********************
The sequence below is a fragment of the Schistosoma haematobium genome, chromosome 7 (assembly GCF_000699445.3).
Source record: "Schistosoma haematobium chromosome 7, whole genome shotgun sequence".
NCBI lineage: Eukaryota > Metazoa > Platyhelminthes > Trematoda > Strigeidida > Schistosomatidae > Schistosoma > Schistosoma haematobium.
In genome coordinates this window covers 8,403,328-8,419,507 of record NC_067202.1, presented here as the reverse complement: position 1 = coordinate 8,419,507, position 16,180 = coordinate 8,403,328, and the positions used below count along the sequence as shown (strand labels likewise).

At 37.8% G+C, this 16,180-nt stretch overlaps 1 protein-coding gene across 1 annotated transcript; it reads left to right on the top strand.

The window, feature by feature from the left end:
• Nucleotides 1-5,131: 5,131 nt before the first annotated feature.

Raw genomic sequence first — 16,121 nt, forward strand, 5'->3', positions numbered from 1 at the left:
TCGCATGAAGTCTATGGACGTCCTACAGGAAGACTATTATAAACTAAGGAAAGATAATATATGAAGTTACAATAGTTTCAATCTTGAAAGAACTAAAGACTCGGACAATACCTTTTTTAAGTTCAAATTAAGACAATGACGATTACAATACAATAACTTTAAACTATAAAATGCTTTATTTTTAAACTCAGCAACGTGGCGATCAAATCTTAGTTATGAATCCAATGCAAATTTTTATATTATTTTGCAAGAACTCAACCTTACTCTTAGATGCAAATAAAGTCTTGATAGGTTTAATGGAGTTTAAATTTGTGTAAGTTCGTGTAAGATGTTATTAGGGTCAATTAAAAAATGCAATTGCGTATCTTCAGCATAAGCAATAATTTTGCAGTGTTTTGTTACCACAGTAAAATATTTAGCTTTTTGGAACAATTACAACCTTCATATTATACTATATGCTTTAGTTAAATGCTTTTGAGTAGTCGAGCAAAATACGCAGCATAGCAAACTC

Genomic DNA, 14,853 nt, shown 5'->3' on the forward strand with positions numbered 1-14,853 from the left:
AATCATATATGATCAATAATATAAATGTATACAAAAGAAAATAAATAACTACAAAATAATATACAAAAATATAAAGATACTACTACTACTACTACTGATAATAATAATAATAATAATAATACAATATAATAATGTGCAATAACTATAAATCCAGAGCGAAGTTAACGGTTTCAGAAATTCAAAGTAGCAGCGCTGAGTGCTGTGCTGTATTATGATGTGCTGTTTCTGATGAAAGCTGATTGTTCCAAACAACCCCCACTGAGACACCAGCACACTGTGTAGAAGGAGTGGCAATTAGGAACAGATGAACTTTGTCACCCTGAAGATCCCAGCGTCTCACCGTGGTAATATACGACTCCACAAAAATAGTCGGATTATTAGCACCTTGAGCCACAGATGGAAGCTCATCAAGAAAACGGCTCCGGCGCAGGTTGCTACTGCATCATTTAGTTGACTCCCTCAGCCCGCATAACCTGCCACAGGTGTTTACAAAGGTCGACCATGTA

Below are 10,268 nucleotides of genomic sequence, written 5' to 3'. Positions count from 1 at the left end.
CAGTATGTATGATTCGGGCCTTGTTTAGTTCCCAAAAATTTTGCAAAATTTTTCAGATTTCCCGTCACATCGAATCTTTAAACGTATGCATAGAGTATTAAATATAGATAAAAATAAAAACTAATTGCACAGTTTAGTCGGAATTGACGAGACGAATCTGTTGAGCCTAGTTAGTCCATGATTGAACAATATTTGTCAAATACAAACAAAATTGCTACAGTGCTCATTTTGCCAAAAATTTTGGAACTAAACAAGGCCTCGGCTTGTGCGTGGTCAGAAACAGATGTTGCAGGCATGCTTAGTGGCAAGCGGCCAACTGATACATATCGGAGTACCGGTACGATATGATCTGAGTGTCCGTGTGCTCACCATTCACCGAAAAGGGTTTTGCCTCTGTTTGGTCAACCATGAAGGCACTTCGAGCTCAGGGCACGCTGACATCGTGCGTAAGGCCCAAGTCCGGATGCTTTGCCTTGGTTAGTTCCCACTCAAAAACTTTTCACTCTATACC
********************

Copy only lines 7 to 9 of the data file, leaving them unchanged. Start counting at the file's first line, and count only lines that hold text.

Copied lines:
• Nucleotides 1-5,131: 5,131 nt before the first annotated feature.

Raw genomic sequence first — 16,121 nt, forward strand, 5'->3', positions numbered from 1 at the left:
TCGCATGAAGTCTATGGACGTCCTACAGGAAGACTATTATAAACTAAGGAAAGATAATATATGAAGTTACAATAGTTTCAATCTTGAAAGAACTAAAGACTCGGACAATACCTTTTTTAAGTTCAAATTAAGACAATGACGATTACAATACAATAACTTTAAACTATAAAATGCTTTATTTTTAAACTCAGCAACGTGGCGATCAAATCTTAGTTATGAATCCAATGCAAATTTTTATATTATTTTGCAAGAACTCAACCTTACTCTTAGATGCAAATAAAGTCTTGATAGGTTTAATGGAGTTTAAATTTGTGTAAGTTCGTGTAAGATGTTATTAGGGTCAATTAAAAAATGCAATTGCGTATCTTCAGCATAAGCAATAATTTTGCAGTGTTTTGTTACCACAGTAAAATATTTAGCTTTTTGGAACAATTACAACCTTCATATTATACTATATGCTTTAGTTAAATGCTTTTGAGTAGTCGAGCAAAATACGCAGCATAGCAAACTC